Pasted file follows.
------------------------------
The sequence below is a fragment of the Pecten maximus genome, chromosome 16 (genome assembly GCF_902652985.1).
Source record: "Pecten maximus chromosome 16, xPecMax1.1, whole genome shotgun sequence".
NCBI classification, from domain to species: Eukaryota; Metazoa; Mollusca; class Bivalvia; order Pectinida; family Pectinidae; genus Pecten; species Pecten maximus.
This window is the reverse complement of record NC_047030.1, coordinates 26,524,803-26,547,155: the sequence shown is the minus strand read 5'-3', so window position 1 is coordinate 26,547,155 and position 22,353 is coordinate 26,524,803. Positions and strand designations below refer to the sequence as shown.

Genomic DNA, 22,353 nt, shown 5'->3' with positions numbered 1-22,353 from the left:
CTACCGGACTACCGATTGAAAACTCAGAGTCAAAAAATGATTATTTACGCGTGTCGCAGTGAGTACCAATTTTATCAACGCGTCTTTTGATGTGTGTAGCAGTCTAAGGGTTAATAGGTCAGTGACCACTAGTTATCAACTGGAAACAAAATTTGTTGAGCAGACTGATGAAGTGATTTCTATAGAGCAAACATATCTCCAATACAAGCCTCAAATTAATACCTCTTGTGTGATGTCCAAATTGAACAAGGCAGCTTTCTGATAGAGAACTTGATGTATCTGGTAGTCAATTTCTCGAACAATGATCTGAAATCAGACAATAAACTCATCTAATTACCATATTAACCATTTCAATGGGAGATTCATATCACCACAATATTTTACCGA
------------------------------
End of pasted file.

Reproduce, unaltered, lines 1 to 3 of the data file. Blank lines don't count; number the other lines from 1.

The sequence below is a fragment of the Pecten maximus genome, chromosome 16 (genome assembly GCF_902652985.1).
Source record: "Pecten maximus chromosome 16, xPecMax1.1, whole genome shotgun sequence".
NCBI classification, from domain to species: Eukaryota; Metazoa; Mollusca; class Bivalvia; order Pectinida; family Pectinidae; genus Pecten; species Pecten maximus.